Jeff Todd Titon is a scholar, creative writer, photographer, filmmaker, and musician. He received the Ph.D. from the University of Minnesota in 1971, where he studied with ethnomusicologist Alan Kagan. He has taught English, folklore, and ethnomusicology at Tufts and Brown Universities; since 1986 he has been professor of music and director of the Ph.D. program in ethnomusicology at Brown. His theoretical interests have taken him into a continuing inquiry into the nature and possibilities of knowledge in folkloristic and ethnomusicological endeavors, particularly in the areas where oral history, autobiography, and fiction intersect. He has published numerous books and articles on American vernacular music, particularly blues, African-American chanted preaching, Appalachian fiddling, and religious folklife. He is known in ethnomusicology as an advocate for applied work, and as someone whose "friendship model" for doing fieldwork has profoundly influenced the discipline. His book, Worlds of Music, has gone through six editions (with translations into Italian and Chinese) since 1984. He served on the Folk Arts Panel of the National Endowment for the Arts from 1981-1984, and from 1990-1995 he was editor of Ethnomusicology, the journal of the Society for Ethnomusicology. Publications from his field recordings include traditional fiddle and banjo music performed by National Heritage Award winner Clyde Davenport, as well as two CDs of lined-out hymnody by Old Regular Baptists, published by Smithsonian Folkways. As a filmmaker, his credits include the film Powerhouse for God (1986) and also Hap Collins of South Blue Hill, Maine (1989), a portrait of a folk poet, painter, and lobster fisherman. As a musician, he plays guitar, banjo and fiddle. He performed as a member of the Lazy Bill Lucas Blues Band, with an appearance at the 1970 Ann Arbor Blues Festival. He repairs and restores violins and these days plays mainly old-time music, leading a string band at Brown. His most recent book is Old-Time Kentucky Fiddle Tunes, a publication popular among old-time musicians.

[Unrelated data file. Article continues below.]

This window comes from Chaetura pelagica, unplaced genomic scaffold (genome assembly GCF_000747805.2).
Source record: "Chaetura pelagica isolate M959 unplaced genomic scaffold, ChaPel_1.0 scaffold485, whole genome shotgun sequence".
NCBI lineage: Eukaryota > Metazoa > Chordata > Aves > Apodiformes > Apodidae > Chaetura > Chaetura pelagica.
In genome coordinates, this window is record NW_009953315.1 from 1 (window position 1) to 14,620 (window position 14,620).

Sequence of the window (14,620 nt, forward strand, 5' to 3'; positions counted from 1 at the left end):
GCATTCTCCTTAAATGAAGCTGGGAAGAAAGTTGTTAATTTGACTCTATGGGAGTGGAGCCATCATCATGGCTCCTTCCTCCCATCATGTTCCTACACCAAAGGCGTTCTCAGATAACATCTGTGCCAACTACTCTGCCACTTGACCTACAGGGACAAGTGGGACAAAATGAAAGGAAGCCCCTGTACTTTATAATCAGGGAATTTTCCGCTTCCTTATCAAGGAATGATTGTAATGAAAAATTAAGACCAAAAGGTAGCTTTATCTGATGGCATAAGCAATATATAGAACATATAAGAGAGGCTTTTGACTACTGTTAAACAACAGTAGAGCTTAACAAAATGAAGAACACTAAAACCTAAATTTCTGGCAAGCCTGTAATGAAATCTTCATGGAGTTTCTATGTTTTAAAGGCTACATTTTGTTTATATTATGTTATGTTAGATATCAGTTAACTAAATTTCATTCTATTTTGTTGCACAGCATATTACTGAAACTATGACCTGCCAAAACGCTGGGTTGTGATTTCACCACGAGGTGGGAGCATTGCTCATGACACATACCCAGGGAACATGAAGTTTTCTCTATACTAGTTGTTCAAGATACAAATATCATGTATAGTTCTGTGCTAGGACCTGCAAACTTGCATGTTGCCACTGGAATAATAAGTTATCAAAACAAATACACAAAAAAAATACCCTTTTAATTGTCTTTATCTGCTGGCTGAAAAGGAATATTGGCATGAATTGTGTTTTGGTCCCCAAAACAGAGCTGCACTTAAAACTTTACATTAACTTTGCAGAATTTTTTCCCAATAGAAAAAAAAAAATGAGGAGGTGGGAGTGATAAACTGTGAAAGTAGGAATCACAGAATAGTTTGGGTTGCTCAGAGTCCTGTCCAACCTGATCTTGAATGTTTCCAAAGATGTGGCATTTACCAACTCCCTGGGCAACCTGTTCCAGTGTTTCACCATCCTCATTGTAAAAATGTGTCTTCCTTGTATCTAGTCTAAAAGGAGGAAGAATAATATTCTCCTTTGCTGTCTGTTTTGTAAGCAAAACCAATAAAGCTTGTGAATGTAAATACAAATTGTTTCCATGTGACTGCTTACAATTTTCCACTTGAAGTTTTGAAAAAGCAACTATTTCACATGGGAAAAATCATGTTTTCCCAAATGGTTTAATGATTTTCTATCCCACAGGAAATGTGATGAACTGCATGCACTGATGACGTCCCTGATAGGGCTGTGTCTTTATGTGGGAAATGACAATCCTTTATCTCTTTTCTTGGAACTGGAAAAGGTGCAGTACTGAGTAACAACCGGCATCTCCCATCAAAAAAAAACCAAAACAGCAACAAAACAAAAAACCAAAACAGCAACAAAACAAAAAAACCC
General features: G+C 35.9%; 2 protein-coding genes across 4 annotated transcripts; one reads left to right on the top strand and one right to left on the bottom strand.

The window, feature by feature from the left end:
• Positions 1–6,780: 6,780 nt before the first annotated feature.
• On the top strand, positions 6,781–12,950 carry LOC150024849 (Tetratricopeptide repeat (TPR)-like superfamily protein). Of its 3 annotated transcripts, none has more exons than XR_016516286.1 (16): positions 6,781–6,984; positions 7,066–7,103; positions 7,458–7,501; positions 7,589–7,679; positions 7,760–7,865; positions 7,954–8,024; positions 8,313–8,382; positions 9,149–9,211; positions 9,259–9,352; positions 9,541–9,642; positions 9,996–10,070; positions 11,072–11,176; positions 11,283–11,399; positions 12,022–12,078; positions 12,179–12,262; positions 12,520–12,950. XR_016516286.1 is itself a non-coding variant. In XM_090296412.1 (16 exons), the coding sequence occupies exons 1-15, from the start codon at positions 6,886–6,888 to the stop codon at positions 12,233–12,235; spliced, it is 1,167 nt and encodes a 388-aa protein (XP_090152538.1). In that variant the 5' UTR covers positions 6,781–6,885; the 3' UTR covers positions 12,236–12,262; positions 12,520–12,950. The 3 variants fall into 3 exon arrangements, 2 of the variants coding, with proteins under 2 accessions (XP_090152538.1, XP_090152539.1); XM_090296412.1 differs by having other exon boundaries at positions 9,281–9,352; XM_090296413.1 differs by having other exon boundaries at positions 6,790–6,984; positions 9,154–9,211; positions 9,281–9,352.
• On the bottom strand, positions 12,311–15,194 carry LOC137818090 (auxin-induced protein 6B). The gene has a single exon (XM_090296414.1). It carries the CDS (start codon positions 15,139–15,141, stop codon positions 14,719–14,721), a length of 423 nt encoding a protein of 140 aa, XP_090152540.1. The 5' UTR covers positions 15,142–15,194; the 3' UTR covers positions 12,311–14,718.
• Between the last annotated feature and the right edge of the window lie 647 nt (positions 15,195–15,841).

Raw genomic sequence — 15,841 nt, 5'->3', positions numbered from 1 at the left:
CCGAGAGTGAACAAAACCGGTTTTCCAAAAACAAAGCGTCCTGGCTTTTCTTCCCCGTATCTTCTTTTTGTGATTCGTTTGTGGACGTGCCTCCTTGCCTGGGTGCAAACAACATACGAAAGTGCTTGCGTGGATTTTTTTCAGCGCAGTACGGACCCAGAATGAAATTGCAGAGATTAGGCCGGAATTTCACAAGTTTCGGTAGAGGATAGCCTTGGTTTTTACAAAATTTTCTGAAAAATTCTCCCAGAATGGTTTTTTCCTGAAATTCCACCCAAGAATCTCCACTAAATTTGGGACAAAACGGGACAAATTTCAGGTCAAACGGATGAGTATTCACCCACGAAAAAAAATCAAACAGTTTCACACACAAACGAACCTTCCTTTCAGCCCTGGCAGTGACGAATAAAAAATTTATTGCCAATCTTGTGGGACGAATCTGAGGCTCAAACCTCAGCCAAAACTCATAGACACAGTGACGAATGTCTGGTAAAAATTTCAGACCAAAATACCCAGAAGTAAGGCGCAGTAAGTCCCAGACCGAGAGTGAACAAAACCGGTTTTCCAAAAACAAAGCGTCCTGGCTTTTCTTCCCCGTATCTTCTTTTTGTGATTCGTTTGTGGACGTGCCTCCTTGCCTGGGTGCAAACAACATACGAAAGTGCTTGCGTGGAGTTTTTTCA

Bill Westerman is Director at the Chicago Cambodian American Heritage Museum and Killing Fields Memorial. The museum and memorial are projects of the Cambodian Association of Illinois. Westerman's previous experience includes periods as Director of the Program for Immigrant Traditional Artists at the International Institute of New Jersey (1994- 2003) and field researcher at the Philadelphia Folklore Project (1990-1994) Westerman’s research and writing have focused on Cambodian and Chinese immigrant and refugee history and on folk belief informing the Sanctuary movement to shelter Central American refugees in the United States.
Anna Lomax Wood is Executive Director of the Association for Cultural Equity. She has overseen the Alan Lomax Archive since 1996, implementing preservation and dissemination of Alan Lomax’s media documentation and scientific research. One of her main concerns has been to develop a viable system for returning recordings to the communities in which they were recorded. She also co-produces the Alan Lomax Collection, an ongoing series of releases on Rounder Records. Before attending college, she worked in the business world in various capacities. She earned a Ph.D. with distinction in cultural anthropology from Columbia University in 1991, and taught briefly in Florida and Italy. Her principal research interest, which she pursued in Southern Italy, was in intercommunity micro-adaptation and variation as arising from historical organizational patterns based on occupation and social class, and their current manifestations in crisis situations. As a cultural anthropologist she has worked in diverse fields, including disaster research, children’s mental health planning and evaluation, and public folklore. In the latter field, she researched music and oral traditions among Italian, Spanish, and Greek immigrants to the United States and Canada, and also pursued projects in Italy and Spain. From 1975-1990 she served as presenter and producer of folk arts programs, exploring with non-English-speaking artists and ethnic communities various presentational modes and frameworks. In 1980, she was made a Knight in the Order of Merit of the Italian Republic. Her publications, papers, and productions have included articles on voluntary aid in disasters, disasters and development, community variation and crisis recovery, the Calabrian villanella, and recontextualization of folklore. She co-authored a book with Joseph Sciorra on Sicilian-American poet Vincenzo Ancona, entitled Malidittu la linga/Damned Language (1990), and produced documentaries and recordings on Italian folk music. In the near future, Anna plans to pursue other interests, but will continue to look after Alan Lomax’s research and good name and support dissemination of archival documentation of oral traditions and their use in projects of cultural renewal.